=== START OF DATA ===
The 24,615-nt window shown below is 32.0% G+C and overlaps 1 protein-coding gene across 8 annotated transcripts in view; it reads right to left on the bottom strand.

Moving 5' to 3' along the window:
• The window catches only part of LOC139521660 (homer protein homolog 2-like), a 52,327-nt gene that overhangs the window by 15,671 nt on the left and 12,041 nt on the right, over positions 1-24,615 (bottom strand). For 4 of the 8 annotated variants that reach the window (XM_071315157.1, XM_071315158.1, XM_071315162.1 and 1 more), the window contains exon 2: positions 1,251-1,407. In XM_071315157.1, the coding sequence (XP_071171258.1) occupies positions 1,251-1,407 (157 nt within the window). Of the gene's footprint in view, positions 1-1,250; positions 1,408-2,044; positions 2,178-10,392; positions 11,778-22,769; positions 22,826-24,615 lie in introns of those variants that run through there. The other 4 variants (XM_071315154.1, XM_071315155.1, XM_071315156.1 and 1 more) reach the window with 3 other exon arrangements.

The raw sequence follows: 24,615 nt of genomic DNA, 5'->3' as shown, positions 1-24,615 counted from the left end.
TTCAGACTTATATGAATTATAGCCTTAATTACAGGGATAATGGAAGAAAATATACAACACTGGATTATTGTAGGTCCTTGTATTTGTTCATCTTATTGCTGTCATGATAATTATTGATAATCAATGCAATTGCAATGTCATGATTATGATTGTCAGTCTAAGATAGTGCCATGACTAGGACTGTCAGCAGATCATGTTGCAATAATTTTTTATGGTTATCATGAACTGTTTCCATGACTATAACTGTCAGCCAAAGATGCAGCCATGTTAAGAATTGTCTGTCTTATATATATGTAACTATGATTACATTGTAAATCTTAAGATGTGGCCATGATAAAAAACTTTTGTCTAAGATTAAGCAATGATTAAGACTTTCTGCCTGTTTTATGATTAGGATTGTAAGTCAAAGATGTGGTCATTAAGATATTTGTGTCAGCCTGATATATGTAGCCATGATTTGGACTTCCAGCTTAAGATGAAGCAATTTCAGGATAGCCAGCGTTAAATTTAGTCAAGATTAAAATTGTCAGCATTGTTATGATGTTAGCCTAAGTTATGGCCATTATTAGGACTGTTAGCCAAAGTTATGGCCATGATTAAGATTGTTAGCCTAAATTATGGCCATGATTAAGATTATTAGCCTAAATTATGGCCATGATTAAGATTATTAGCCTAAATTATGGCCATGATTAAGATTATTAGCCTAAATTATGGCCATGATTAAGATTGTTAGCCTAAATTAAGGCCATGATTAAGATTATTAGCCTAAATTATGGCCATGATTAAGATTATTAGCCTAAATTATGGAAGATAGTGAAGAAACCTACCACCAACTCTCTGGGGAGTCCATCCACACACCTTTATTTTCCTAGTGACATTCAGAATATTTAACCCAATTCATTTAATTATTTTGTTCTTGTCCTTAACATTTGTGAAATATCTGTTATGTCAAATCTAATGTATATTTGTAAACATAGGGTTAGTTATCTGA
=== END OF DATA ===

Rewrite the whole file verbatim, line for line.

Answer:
The 24,615-nt window shown below is 32.0% G+C and overlaps 1 protein-coding gene across 8 annotated transcripts in view; it reads right to left on the bottom strand.

Moving 5' to 3' along the window:
• The window catches only part of LOC139521660 (homer protein homolog 2-like), a 52,327-nt gene that overhangs the window by 15,671 nt on the left and 12,041 nt on the right, over positions 1-24,615 (bottom strand). For 4 of the 8 annotated variants that reach the window (XM_071315157.1, XM_071315158.1, XM_071315162.1 and 1 more), the window contains exon 2: positions 1,251-1,407. In XM_071315157.1, the coding sequence (XP_071171258.1) occupies positions 1,251-1,407 (157 nt within the window). Of the gene's footprint in view, positions 1-1,250; positions 1,408-2,044; positions 2,178-10,392; positions 11,778-22,769; positions 22,826-24,615 lie in introns of those variants that run through there. The other 4 variants (XM_071315154.1, XM_071315155.1, XM_071315156.1 and 1 more) reach the window with 3 other exon arrangements.

The raw sequence follows: 24,615 nt of genomic DNA, 5'->3' as shown, positions 1-24,615 counted from the left end.
TTCAGACTTATATGAATTATAGCCTTAATTACAGGGATAATGGAAGAAAATATACAACACTGGATTATTGTAGGTCCTTGTATTTGTTCATCTTATTGCTGTCATGATAATTATTGATAATCAATGCAATTGCAATGTCATGATTATGATTGTCAGTCTAAGATAGTGCCATGACTAGGACTGTCAGCAGATCATGTTGCAATAATTTTTTATGGTTATCATGAACTGTTTCCATGACTATAACTGTCAGCCAAAGATGCAGCCATGTTAAGAATTGTCTGTCTTATATATATGTAACTATGATTACATTGTAAATCTTAAGATGTGGCCATGATAAAAAACTTTTGTCTAAGATTAAGCAATGATTAAGACTTTCTGCCTGTTTTATGATTAGGATTGTAAGTCAAAGATGTGGTCATTAAGATATTTGTGTCAGCCTGATATATGTAGCCATGATTTGGACTTCCAGCTTAAGATGAAGCAATTTCAGGATAGCCAGCGTTAAATTTAGTCAAGATTAAAATTGTCAGCATTGTTATGATGTTAGCCTAAGTTATGGCCATTATTAGGACTGTTAGCCAAAGTTATGGCCATGATTAAGATTGTTAGCCTAAATTATGGCCATGATTAAGATTATTAGCCTAAATTATGGCCATGATTAAGATTATTAGCCTAAATTATGGCCATGATTAAGATTATTAGCCTAAATTATGGCCATGATTAAGATTGTTAGCCTAAATTAAGGCCATGATTAAGATTATTAGCCTAAATTATGGCCATGATTAAGATTATTAGCCTAAATTATGGAAGATAGTGAAGAAACCTACCACCAACTCTCTGGGGAGTCCATCCACACACCTTTATTTTCCTAGTGACATTCAGAATATTTAACCCAATTCATTTAATTATTTTGTTCTTGTCCTTAACATTTGTGAAATATCTGTTATGTCAAATCTAATGTATATTTGTAAACATAGGGTTAGTTATCTGA